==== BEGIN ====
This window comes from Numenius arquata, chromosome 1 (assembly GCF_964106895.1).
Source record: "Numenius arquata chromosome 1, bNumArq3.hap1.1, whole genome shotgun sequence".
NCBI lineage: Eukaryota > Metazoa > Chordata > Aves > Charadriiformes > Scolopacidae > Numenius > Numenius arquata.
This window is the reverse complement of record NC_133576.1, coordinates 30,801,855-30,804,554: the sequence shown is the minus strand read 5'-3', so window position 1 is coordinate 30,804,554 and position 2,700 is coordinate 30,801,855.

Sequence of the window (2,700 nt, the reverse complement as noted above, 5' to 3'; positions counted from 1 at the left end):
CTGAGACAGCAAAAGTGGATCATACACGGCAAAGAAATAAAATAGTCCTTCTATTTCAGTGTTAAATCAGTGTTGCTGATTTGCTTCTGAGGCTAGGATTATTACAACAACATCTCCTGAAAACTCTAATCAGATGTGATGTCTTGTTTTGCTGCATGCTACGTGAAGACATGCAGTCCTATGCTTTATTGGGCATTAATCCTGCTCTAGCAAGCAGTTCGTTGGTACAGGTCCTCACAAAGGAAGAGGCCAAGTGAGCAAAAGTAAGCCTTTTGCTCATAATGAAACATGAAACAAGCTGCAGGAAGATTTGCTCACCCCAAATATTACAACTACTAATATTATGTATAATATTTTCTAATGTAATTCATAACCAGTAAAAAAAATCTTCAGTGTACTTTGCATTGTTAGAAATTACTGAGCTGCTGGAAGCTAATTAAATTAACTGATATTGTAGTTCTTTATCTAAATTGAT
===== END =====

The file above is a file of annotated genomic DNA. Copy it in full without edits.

This window comes from Numenius arquata, chromosome 1 (assembly GCF_964106895.1).
Source record: "Numenius arquata chromosome 1, bNumArq3.hap1.1, whole genome shotgun sequence".
NCBI lineage: Eukaryota > Metazoa > Chordata > Aves > Charadriiformes > Scolopacidae > Numenius > Numenius arquata.
This window is the reverse complement of record NC_133576.1, coordinates 30,801,855-30,804,554: the sequence shown is the minus strand read 5'-3', so window position 1 is coordinate 30,804,554 and position 2,700 is coordinate 30,801,855.

Sequence of the window (2,700 nt, the reverse complement as noted above, 5' to 3'; positions counted from 1 at the left end):
CTGAGACAGCAAAAGTGGATCATACACGGCAAAGAAATAAAATAGTCCTTCTATTTCAGTGTTAAATCAGTGTTGCTGATTTGCTTCTGAGGCTAGGATTATTACAACAACATCTCCTGAAAACTCTAATCAGATGTGATGTCTTGTTTTGCTGCATGCTACGTGAAGACATGCAGTCCTATGCTTTATTGGGCATTAATCCTGCTCTAGCAAGCAGTTCGTTGGTACAGGTCCTCACAAAGGAAGAGGCCAAGTGAGCAAAAGTAAGCCTTTTGCTCATAATGAAACATGAAACAAGCTGCAGGAAGATTTGCTCACCCCAAATATTACAACTACTAATATTATGTATAATATTTTCTAATGTAATTCATAACCAGTAAAAAAAATCTTCAGTGTACTTTGCATTGTTAGAAATTACTGAGCTGCTGGAAGCTAATTAAATTAACTGATATTGTAGTTCTTTATCTAAATTGAT